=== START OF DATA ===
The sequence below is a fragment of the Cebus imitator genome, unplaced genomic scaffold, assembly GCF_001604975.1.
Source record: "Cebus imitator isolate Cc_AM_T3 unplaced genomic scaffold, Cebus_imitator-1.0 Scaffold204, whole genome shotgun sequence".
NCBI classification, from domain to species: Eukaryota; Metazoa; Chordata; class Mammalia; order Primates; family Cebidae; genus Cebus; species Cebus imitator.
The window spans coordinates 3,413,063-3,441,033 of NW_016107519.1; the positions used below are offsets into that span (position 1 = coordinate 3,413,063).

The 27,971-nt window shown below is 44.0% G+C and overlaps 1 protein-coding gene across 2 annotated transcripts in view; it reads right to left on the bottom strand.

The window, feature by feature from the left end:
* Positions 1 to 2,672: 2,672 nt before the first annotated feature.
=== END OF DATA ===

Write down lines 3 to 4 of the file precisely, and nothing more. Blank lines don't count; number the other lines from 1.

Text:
NCBI classification, from domain to species: Eukaryota; Metazoa; Chordata; class Mammalia; order Primates; family Cebidae; genus Cebus; species Cebus imitator.
The window spans coordinates 3,413,063-3,441,033 of NW_016107519.1; the positions used below are offsets into that span (position 1 = coordinate 3,413,063).